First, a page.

Not even Denzel least at first. Nair reports, "The thing he had the worst trouble with in "Masala" is that he refused to be acting like a man in love. He just said. `My God, you know, I'm too cool for that.' And I said, `I can't have it. It's the cornerstone of my movie, and you have to be in stupor in love...I said, `And don't you think that just because I am a woman, I want this love mush stuff. I have to have it.' It was a real, tight war. And then I finally won the war by saying. `Your women audiences are just going to eat you up, Denzel.' I was right. I was right. They scream at him in this movie. More than any other movie."

Despite her success, Nair's interests in people on the margins and in exile often leave her short of cash. "If you make films that are about people of color you have much less money to make them," she explains. After the critical acclaim she received for "Salaam Bombay"--a standing ovation at the Cannes film festival and a nomination for an Academy Award--Nair was approached by Hollywood producers who offered her money, but not to make the movies she wanted to make. "They send you the next sort of Meg Ryan comedy, and you can easily get $20 million...So if you demonstrate that you're not interested and that you're interested in something else, that is a struggle, big struggle." For "Mississippi Masala," Nair lost the backing of several financiers who didn't think movie could succeed without a white protagonist.

Nair would be the first to admit, however, that she seeks a mass audience. "I find myself very much a commercial filmmaker. I really know that I want a big audience. I think in a quirky and funny and funky way, but I also know that I'm not thinking about that just for its own sake. I also think about it in a way that can be interpreted by a bigger audience. Because I want to reach them." In fact. Nair had a $30 million project lined up with Warner Brothers to make an epic movie about the life of Buddha. After a year of research and writing, Warner Brothers, nervous at the prospect of competition from Bertolucci's "Little Buddha" and fearful of the remoteness of the setting, pulled the plug. Nair simply shrugs it off, saying, "I'm too young and too wild." When asked what she thought of Keanu Reeves starring as Buddha in Bertilucci's film, she replies, "I Haven't seen it, so I don't know if it'll work or not. But up until now, it's like, I don't want him to be embarrassed. You know, it's like you don't want your friends to embarrass themselves...But I hope it will work." Pressed to comment on the issue of casting a white actor to play an Indian role, she replies, "I went all around the world looking for my Siddhartha, and I found one. And it wasn't Keanu Reeves. [laughs]"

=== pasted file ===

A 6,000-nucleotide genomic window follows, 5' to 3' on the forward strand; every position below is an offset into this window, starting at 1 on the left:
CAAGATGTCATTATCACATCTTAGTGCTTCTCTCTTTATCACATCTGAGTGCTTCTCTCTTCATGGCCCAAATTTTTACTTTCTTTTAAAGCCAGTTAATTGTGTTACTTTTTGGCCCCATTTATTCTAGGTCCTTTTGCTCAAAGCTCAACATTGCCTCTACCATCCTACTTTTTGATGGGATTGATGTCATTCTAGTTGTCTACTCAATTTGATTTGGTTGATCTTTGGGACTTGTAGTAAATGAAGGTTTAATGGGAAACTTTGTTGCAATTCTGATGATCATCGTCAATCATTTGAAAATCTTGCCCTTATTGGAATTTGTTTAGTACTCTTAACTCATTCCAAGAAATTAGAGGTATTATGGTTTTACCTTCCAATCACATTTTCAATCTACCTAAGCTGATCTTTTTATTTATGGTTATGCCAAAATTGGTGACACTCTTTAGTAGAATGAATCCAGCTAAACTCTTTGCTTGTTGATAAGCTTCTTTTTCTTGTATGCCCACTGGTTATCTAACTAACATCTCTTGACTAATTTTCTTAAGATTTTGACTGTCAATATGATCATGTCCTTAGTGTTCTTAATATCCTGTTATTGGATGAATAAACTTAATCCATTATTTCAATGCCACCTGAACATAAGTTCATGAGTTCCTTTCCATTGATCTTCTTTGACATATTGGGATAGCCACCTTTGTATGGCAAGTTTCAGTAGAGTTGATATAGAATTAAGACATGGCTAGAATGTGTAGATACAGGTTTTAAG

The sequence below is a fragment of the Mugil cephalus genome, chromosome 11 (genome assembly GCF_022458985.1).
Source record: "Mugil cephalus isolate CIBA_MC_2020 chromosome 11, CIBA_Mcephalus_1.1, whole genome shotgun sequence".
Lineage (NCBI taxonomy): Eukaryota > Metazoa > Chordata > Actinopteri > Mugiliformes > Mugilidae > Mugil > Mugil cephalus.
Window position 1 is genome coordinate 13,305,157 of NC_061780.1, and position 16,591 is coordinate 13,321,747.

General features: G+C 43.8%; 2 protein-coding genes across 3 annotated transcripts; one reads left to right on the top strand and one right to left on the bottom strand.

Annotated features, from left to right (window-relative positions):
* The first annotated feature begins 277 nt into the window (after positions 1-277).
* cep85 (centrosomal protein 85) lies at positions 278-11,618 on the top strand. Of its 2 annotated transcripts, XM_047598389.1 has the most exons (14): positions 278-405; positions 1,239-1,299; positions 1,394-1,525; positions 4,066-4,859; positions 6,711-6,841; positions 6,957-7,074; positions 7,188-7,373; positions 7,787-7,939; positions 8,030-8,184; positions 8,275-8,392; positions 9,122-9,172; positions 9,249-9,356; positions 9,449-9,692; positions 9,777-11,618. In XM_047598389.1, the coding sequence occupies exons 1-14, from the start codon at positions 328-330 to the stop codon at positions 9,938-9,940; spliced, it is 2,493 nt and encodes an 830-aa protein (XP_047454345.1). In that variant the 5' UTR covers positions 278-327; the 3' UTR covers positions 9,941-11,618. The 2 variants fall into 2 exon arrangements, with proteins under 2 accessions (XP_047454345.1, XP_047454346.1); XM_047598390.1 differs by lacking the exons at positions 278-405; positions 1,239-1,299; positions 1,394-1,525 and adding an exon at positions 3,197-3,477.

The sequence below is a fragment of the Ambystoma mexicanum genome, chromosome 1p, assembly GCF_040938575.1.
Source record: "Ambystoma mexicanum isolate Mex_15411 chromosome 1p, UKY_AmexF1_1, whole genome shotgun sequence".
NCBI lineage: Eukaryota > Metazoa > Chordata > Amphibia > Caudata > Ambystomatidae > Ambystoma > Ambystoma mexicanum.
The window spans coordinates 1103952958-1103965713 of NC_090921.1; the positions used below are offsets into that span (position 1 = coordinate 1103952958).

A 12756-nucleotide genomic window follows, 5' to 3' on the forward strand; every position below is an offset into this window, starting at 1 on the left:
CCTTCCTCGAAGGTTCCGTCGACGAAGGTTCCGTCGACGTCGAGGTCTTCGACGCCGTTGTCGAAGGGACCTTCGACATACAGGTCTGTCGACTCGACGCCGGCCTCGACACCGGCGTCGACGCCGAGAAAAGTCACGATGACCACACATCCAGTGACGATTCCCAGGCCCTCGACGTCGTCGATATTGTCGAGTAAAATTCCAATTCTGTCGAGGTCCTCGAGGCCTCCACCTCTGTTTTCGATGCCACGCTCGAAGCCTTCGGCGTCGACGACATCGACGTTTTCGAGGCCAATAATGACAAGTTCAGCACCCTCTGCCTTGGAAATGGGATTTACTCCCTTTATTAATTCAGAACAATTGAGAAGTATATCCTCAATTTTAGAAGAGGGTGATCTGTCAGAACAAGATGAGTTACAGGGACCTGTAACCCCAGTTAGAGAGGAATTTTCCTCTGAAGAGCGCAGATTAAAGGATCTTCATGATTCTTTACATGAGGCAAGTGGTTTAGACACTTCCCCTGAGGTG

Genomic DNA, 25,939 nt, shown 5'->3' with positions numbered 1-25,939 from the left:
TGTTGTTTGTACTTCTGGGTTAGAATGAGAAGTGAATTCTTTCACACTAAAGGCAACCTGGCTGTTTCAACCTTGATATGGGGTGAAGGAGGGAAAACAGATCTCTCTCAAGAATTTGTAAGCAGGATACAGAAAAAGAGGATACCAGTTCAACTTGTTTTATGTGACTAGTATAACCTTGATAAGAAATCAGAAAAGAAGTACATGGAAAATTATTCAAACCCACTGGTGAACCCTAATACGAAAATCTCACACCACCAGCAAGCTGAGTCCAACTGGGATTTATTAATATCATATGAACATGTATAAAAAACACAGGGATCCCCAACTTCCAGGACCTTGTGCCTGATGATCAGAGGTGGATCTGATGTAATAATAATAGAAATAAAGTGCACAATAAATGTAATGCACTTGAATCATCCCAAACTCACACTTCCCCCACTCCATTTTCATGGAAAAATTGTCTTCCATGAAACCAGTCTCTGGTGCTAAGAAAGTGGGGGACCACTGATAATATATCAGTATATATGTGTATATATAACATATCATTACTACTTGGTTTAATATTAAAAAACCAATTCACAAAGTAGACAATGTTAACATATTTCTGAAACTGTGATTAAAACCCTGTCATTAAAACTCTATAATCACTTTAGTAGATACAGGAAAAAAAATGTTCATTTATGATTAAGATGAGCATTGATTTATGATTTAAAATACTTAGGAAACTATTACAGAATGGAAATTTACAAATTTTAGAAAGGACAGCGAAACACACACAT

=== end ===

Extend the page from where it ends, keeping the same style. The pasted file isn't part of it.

With her research from the aborted Buddha project, Nair wrote her own film: "Kamasutra," an erotic comedy which takes place in a 15th-century fort out side of Delhi. She relates, "You know [the Kamasutra] is very popularly denigrated as a manual of how to make love. But it has a very deep philosophy attached to it. And the film is about that philosophy. Either you can approach love as...just the skill of making it. Or, if you approach it with a partner, have...the skill of making love--but with the spirit. If the spirit is correct and if the technique is with you, then it can approach the ecstasy of, like, the ecstasy of man touching God."

Currently, Nair is shooting a film called "The Perez Family," starring Angelica Huston, about a group of Cubans who were exiled by Castro in 1980. Although this time she didn't write the screenplay, the film promises to explore the familiar subject of people in cultural limbo, to find the universal in the specific--to be her "Miami Masala." There is no end in sight to Nair's criss-crossing the boundaries of identity. The world holds a limitless supply of stories on the fringes of Hollywood formulas, stories that satisfy Nair's outsider sensibility and popular focus.

The material for this article came from a personal interview with Mira Nair and from a taped informal discussion with Nair, sponsored by Education for Action.